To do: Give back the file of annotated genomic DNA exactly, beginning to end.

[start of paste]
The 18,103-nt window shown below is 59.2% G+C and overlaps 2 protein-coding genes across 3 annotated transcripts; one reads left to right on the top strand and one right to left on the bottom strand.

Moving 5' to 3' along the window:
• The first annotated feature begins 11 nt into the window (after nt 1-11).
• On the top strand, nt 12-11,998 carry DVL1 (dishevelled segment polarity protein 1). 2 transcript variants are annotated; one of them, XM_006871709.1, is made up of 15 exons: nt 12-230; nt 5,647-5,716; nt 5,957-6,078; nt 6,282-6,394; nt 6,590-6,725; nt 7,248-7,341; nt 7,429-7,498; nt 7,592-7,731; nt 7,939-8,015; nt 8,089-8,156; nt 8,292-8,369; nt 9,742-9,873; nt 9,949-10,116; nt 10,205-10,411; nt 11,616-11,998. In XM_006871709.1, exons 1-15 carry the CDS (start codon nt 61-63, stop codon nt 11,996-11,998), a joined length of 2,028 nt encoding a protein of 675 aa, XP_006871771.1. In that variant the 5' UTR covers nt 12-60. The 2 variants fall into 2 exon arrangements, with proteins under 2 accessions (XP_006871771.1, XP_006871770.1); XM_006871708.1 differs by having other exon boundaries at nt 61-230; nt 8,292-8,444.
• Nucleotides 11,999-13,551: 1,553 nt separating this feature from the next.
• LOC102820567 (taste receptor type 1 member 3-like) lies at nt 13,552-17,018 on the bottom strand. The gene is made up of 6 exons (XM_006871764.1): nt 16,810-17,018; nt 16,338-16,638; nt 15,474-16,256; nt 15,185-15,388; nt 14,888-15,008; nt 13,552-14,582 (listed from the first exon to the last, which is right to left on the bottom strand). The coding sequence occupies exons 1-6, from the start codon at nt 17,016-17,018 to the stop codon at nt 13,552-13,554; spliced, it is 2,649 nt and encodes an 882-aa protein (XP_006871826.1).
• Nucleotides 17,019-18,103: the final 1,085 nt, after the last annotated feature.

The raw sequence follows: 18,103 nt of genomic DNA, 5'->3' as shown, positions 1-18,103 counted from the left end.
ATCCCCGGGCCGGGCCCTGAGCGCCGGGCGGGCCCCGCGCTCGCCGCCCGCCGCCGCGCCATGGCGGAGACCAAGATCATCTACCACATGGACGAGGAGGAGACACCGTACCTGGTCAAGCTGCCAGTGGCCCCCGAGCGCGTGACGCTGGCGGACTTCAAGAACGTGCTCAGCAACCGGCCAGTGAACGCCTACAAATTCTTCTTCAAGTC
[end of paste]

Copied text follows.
The 18,103-nt window shown below is 59.2% G+C and overlaps 2 protein-coding genes across 3 annotated transcripts; one reads left to right on the top strand and one right to left on the bottom strand.

Moving 5' to 3' along the window:
• The first annotated feature begins 11 nt into the window (after nt 1-11).
• On the top strand, nt 12-11,998 carry DVL1 (dishevelled segment polarity protein 1). 2 transcript variants are annotated; one of them, XM_006871709.1, is made up of 15 exons: nt 12-230; nt 5,647-5,716; nt 5,957-6,078; nt 6,282-6,394; nt 6,590-6,725; nt 7,248-7,341; nt 7,429-7,498; nt 7,592-7,731; nt 7,939-8,015; nt 8,089-8,156; nt 8,292-8,369; nt 9,742-9,873; nt 9,949-10,116; nt 10,205-10,411; nt 11,616-11,998. In XM_006871709.1, exons 1-15 carry the CDS (start codon nt 61-63, stop codon nt 11,996-11,998), a joined length of 2,028 nt encoding a protein of 675 aa, XP_006871771.1. In that variant the 5' UTR covers nt 12-60. The 2 variants fall into 2 exon arrangements, with proteins under 2 accessions (XP_006871771.1, XP_006871770.1); XM_006871708.1 differs by having other exon boundaries at nt 61-230; nt 8,292-8,444.
• Nucleotides 11,999-13,551: 1,553 nt separating this feature from the next.
• LOC102820567 (taste receptor type 1 member 3-like) lies at nt 13,552-17,018 on the bottom strand. The gene is made up of 6 exons (XM_006871764.1): nt 16,810-17,018; nt 16,338-16,638; nt 15,474-16,256; nt 15,185-15,388; nt 14,888-15,008; nt 13,552-14,582 (listed from the first exon to the last, which is right to left on the bottom strand). The coding sequence occupies exons 1-6, from the start codon at nt 17,016-17,018 to the stop codon at nt 13,552-13,554; spliced, it is 2,649 nt and encodes an 882-aa protein (XP_006871826.1).
• Nucleotides 17,019-18,103: the final 1,085 nt, after the last annotated feature.

The raw sequence follows: 18,103 nt of genomic DNA, 5'->3' as shown, positions 1-18,103 counted from the left end.
ATCCCCGGGCCGGGCCCTGAGCGCCGGGCGGGCCCCGCGCTCGCCGCCCGCCGCCGCGCCATGGCGGAGACCAAGATCATCTACCACATGGACGAGGAGGAGACACCGTACCTGGTCAAGCTGCCAGTGGCCCCCGAGCGCGTGACGCTGGCGGACTTCAAGAACGTGCTCAGCAACCGGCCAGTGAACGCCTACAAATTCTTCTTCAAGTC